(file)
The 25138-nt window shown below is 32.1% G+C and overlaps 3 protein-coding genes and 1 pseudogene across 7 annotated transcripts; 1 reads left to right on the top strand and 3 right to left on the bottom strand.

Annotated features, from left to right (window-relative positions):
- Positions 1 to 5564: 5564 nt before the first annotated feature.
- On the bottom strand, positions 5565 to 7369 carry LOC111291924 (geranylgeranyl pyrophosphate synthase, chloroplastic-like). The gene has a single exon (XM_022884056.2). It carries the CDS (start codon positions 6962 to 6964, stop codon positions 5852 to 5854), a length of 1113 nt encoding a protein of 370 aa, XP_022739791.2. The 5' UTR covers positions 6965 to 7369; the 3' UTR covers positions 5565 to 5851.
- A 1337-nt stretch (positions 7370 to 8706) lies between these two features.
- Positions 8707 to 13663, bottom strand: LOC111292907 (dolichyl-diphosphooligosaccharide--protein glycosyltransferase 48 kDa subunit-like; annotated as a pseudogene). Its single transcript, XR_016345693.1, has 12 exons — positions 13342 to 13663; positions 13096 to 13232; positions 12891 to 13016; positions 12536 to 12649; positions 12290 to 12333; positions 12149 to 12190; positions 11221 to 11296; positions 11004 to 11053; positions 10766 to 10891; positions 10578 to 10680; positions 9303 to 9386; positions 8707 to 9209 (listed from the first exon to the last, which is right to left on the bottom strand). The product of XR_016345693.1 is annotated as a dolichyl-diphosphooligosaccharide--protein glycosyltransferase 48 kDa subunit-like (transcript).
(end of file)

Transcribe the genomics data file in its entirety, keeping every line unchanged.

The 25138-nt window shown below is 32.1% G+C and overlaps 3 protein-coding genes and 1 pseudogene across 7 annotated transcripts; 1 reads left to right on the top strand and 3 right to left on the bottom strand.

Annotated features, from left to right (window-relative positions):
- Positions 1 to 5564: 5564 nt before the first annotated feature.
- On the bottom strand, positions 5565 to 7369 carry LOC111291924 (geranylgeranyl pyrophosphate synthase, chloroplastic-like). The gene has a single exon (XM_022884056.2). It carries the CDS (start codon positions 6962 to 6964, stop codon positions 5852 to 5854), a length of 1113 nt encoding a protein of 370 aa, XP_022739791.2. The 5' UTR covers positions 6965 to 7369; the 3' UTR covers positions 5565 to 5851.
- A 1337-nt stretch (positions 7370 to 8706) lies between these two features.
- Positions 8707 to 13663, bottom strand: LOC111292907 (dolichyl-diphosphooligosaccharide--protein glycosyltransferase 48 kDa subunit-like; annotated as a pseudogene). Its single transcript, XR_016345693.1, has 12 exons — positions 13342 to 13663; positions 13096 to 13232; positions 12891 to 13016; positions 12536 to 12649; positions 12290 to 12333; positions 12149 to 12190; positions 11221 to 11296; positions 11004 to 11053; positions 10766 to 10891; positions 10578 to 10680; positions 9303 to 9386; positions 8707 to 9209 (listed from the first exon to the last, which is right to left on the bottom strand). The product of XR_016345693.1 is annotated as a dolichyl-diphosphooligosaccharide--protein glycosyltransferase 48 kDa subunit-like (transcript).